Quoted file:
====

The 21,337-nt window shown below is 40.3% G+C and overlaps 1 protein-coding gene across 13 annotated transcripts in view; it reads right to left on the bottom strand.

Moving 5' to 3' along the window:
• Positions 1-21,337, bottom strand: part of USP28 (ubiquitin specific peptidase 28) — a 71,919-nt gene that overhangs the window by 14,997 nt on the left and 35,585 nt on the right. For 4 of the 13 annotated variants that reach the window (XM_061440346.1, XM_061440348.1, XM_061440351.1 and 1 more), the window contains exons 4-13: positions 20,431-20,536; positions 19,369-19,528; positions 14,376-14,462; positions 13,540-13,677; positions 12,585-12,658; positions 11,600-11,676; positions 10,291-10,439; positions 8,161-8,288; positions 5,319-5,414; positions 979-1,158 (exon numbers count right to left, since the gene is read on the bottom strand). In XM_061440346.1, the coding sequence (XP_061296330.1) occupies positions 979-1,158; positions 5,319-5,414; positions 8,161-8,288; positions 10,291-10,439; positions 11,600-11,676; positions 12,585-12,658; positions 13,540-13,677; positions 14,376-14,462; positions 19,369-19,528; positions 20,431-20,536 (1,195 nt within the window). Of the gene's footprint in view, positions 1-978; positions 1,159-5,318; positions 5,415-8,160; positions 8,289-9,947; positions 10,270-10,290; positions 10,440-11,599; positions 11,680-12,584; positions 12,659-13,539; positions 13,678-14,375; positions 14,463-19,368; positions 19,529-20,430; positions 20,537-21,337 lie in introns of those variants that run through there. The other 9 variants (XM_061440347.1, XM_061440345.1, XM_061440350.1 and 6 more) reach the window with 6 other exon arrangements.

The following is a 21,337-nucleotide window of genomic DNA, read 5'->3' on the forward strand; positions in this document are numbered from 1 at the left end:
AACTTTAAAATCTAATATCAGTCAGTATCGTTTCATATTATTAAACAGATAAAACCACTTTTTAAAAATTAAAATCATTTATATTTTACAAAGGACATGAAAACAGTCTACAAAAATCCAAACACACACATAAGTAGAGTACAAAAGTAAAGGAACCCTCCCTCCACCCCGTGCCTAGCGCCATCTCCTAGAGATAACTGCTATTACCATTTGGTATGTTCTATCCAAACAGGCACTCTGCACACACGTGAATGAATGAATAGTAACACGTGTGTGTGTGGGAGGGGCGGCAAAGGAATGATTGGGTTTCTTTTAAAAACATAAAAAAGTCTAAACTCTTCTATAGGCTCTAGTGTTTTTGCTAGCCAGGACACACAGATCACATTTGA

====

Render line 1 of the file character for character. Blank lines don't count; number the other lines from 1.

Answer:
The 21,337-nt window shown below is 40.3% G+C and overlaps 1 protein-coding gene across 13 annotated transcripts in view; it reads right to left on the bottom strand.